World Athletics Championships 2023: Britain's Ben Pattison claims shock 800m bronze

Ben Pattison claimed a shock 800m bronze medal with a sensational run on his World Championships debut as Great Britain's women made the 4x100m podium.

Pattison looked in disbelief after crossing the line in one minute 44.83 seconds to earn his first global medal.

The 21-year-old is the first British man to win a world 800m medal since Peter Elliott in Rome in 1987.

GB's Asha Philip, Imani-Lara Lansiquot, Bianca Williams and Daryll Neita took 4x100m bronze.

In the absence of Dina Asher-Smith - missing following disappointing performances in the 100m and 200m - the quartet clocked 41.97 seconds, coming behind the USA and Jamaica.

That was Britain's seventh medal of the championships - equalling the team's 2022 performance with one day remaining.

The men's 4x100m team fell 0.04secs short of a medal as Noah Lyles brought the USA home to complete his haul of three gold medals in Budapest.

Lyles, who defended his 200m title on Friday to add to his surprise 100m triumph, crossed the line in 37.38secs as Italy and Jamaica completed the podium.

Pattison inspired by song to seize moment in spotlight

Pattison held his hands on his head as he walked around the track with a GB flag on his shoulders after seeing confirmation of his unexpected medal.

The Briton was as shocked as anyone as the magnitude of his achievement sunk in, having lined up as one of just two athletes in the eight-man final not to have run under 44 seconds over the distance.

But, with a trademark quick finish, the inexperienced Pattison found space on the inside and held on to earn a memorable first global medal.

And while it appeared clear that he had crossed the line in third, Pattison waited for absolute confirmation to appear on the scoreboard before collecting a British flag and running away with a beaming smile on his face.

"I don't know why you're interviewing me... I can't think of anything to say!" Pattison joked.

"I feel like I'm going to wake up in a minute. All day, I've had people telling me I'm going to medal. Halfway through the day, I started to believe it.

"My mate Tommy wrote a song for me - 'Ben Pattison's coming home with a medal round his neck'. He was right!"

Medal table: 1. USA 2. Canada 3. Spain 4. Jamaica 5. Ethiopia 6. Great Britain
Medal table: 1. USA 2. Canada 3. Spain 4. Jamaica 5. Ethiopia 6. Great Britain

Pattison, who went on to finish sixth at last year's European Championships, ran a personal best 1:44.02 at the London Diamond League in July to make the world standard.

That personal best saw him enter the 2023 championships as the 13th fastest in the world - and the third among British athletes.

"Going into the race, I thought 'I don't want to leave with any regrets'," said Pattison.

"It was a slow first lap, which suits me and, in the last 100m, I said to myself, 'I've got a medal here'. I just kept pushing.

"To the line, it was a battle of who wants it more - and I came out on top. I don't really know what's going on right now."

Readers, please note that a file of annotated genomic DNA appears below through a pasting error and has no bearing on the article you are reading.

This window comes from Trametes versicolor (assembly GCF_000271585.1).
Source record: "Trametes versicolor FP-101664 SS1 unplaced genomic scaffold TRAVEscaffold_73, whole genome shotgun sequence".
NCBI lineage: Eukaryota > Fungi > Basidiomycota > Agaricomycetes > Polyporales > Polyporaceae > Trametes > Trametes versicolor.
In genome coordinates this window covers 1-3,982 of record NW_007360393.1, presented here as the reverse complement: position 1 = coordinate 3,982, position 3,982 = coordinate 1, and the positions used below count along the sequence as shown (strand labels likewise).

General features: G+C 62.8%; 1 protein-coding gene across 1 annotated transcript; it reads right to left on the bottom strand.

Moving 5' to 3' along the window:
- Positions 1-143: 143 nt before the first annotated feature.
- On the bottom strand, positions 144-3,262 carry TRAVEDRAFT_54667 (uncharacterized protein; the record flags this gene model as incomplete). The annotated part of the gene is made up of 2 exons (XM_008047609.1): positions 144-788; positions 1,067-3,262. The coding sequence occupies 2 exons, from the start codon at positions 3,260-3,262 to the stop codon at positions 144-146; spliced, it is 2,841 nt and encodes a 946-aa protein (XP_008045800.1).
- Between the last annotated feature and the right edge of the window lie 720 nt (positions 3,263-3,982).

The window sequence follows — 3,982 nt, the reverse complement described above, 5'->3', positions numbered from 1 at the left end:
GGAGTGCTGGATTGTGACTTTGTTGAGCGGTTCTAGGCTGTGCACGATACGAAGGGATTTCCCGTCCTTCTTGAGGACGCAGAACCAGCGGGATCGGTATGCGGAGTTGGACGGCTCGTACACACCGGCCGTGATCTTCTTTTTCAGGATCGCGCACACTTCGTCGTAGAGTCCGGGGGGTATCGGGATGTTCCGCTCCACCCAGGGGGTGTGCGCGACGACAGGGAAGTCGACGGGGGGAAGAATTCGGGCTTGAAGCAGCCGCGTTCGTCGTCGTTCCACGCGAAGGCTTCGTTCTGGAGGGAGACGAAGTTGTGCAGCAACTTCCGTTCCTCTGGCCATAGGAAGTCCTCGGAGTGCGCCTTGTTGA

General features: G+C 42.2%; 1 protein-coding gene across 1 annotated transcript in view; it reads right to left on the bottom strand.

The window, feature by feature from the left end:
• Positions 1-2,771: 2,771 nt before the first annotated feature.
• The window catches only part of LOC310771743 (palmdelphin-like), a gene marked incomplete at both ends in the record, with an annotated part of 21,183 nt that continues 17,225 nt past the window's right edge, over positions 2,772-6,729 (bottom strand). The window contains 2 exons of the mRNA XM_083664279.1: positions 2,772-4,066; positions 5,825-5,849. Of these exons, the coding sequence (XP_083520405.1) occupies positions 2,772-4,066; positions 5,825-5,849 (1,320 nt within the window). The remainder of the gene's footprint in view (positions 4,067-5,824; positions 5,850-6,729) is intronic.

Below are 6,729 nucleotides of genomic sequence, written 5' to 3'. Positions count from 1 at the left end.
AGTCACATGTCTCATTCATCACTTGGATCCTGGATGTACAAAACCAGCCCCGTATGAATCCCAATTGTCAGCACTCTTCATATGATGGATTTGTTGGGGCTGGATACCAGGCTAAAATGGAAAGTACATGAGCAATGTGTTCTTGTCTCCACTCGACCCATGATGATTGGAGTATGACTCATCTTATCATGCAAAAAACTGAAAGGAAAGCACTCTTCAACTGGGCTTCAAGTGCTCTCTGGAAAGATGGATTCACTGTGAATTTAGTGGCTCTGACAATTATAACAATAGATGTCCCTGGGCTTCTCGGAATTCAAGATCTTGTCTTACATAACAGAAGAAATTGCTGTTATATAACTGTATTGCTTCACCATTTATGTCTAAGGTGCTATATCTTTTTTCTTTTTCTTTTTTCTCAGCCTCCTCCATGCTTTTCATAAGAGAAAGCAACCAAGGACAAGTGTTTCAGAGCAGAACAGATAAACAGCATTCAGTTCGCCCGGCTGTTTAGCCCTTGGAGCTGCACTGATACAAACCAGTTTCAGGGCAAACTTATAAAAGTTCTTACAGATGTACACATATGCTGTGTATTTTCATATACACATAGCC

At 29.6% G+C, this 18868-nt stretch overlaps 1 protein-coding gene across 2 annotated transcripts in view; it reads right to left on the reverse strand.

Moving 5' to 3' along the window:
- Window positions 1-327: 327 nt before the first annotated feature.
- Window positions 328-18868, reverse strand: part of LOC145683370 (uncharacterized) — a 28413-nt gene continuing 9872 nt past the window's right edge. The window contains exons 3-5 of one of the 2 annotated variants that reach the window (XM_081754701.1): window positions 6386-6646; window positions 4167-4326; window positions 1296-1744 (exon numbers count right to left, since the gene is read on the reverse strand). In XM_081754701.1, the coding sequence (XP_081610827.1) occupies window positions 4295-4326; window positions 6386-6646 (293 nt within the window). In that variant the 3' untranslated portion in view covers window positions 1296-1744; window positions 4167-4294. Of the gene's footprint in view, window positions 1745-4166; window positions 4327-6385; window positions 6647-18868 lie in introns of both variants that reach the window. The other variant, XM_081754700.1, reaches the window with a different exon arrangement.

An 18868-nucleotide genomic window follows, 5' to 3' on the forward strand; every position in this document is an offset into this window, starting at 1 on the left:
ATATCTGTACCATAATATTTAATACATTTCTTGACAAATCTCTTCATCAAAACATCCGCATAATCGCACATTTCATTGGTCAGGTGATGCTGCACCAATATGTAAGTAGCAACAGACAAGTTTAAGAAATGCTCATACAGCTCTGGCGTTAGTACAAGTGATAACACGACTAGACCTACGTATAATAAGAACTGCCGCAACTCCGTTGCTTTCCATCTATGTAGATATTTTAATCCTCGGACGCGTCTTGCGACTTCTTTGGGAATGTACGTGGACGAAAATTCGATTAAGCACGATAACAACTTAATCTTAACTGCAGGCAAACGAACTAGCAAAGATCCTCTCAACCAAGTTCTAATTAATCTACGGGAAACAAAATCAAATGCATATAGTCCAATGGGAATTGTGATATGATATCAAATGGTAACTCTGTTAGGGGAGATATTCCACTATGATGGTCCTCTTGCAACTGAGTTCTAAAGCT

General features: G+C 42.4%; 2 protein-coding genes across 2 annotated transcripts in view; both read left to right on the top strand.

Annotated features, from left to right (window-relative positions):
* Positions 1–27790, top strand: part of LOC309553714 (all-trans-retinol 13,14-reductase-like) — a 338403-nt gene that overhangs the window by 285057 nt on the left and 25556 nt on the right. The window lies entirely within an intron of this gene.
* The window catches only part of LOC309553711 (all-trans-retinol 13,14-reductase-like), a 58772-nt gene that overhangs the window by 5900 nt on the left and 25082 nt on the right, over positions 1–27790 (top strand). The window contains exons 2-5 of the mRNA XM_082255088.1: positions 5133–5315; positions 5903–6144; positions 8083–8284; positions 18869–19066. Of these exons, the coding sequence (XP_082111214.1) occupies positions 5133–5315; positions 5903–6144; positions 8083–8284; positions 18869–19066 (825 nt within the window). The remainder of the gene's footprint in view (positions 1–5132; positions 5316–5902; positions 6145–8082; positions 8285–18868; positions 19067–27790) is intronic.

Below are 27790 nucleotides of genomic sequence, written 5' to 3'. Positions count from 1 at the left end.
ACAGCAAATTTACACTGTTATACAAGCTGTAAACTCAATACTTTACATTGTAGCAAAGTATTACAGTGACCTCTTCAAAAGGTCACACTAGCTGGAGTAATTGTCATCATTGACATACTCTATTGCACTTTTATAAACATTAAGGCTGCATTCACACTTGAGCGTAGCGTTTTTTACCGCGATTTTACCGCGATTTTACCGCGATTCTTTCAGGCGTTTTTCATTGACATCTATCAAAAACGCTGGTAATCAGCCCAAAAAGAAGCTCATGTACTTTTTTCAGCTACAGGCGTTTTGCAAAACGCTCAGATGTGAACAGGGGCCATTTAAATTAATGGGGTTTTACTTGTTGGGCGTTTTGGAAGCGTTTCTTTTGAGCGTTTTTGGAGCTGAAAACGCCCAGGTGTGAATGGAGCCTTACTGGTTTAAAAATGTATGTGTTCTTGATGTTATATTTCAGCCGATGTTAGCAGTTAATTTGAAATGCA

GB win relay bronze but men's quartet fall short

The British women's team saw their medal hopes ended by an unfortunate injury to Asher-Smith last year, but they achieved their target in Budapest.

Asher-Smith, who was left confused by her underperformance at these championships, was present at the warm-up track as her team-mates Philip, Lansiquot, Williams and Neita prepared for their final.

As teams from the Netherlands and Ivory Coast faltered, Neita, fifth in the 200m a day earlier, confirmed a podium finish.

Lansiquot said: "This is honestly the most inspiring era of British female sprinting. I can't portray that enough. Being around these girls, warming up together, it just inspires me with so much belief."

After the USA men's team had earned gold, 100m champion Sha'Carri Richardson sealed victory for the women's quartet.

The 23-year-old, who also won 200m bronze, sprinted towards triple gold winner Lyles in celebration after the USA completed near-total domination of the sprint events.

In the 4x400m relay heats, the British men's team, consisting of Lewis Davey, Charlie Dobson, Rio Mitcham and Alex Haydock-Wilson, qualified automatically for Sunday's final.

In finishing third behind the USA and India in 2:59.42, they qualified third fastest overall, with men's 400m silver medallist Matthew Hudson-Smith set to compete in the final.

The women's quartet featuring Laviai Nielsen, Amber Anning, Nicole Yeargin and Yemi Mary John won their heat in 3:23.33 as the USA suffered disqualification for exchanging the baton outside the changeover area.

Kipyegon and Duplantis star on day eight

Faith Kipyegon become the first athlete to win a 1500m and 5,000m double at a World Championships after triumphing over the longer distance on Saturday.

The Kenyan, one of the standout athletes of 2023 having broken the 1500m mark among three world records, clocked 14:53.88 to beat Dutch 1500m bronze medallist Sifan Hassan (14:54.11).

Swedish pole vault star Armand Duplantis was unable to break his own world record after successfully defending his title in front of a captivated audience.

The 23-year-old, who has reset the record six times since first breaking it in 2020, was the only athlete to clear 6.05m.

He then also comfortably went over 6.10m before three failed attempts at 6.23m.

Elsewhere, American Chase Ealey won women's shot put gold with a best throw measuring 20.43m, while Canada's Pierce LePage took the men's decathlon title after two todays of competition.